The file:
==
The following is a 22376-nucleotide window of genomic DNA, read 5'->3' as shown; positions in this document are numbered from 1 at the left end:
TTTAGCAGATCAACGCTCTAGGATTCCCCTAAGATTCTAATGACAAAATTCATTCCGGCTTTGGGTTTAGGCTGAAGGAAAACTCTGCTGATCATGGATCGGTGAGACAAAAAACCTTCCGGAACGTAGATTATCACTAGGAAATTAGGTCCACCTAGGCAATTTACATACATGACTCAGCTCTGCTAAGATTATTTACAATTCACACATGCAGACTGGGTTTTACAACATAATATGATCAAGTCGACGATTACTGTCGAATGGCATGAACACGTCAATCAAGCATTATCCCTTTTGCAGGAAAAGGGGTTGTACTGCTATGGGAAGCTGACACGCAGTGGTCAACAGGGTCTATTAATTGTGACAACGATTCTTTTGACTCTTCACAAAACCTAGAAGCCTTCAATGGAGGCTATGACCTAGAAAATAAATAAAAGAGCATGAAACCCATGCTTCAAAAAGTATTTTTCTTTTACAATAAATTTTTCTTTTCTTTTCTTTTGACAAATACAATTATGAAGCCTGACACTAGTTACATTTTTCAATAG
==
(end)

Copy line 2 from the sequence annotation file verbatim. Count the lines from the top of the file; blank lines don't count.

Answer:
TTTAGCAGATCAACGCTCTAGGATTCCCCTAAGATTCTAATGACAAAATTCATTCCGGCTTTGGGTTTAGGCTGAAGGAAAACTCTGCTGATCATGGATCGGTGAGACAAAAAACCTTCCGGAACGTAGATTATCACTAGGAAATTAGGTCCACCTAGGCAATTTACATACATGACTCAGCTCTGCTAAGATTATTTACAATTCACACATGCAGACTGGGTTTTACAACATAATATGATCAAGTCGACGATTACTGTCGAATGGCATGAACACGTCAATCAAGCATTATCCCTTTTGCAGGAAAAGGGGTTGTACTGCTATGGGAAGCTGACACGCAGTGGTCAACAGGGTCTATTAATTGTGACAACGATTCTTTTGACTCTTCACAAAACCTAGAAGCCTTCAATGGAGGCTATGACCTAGAAAATAAATAAAAGAGCATGAAACCCATGCTTCAAAAAGTATTTTTCTTTTACAATAAATTTTTCTTTTCTTTTCTTTTGACAAATACAATTATGAAGCCTGACACTAGTTACATTTTTCAATAG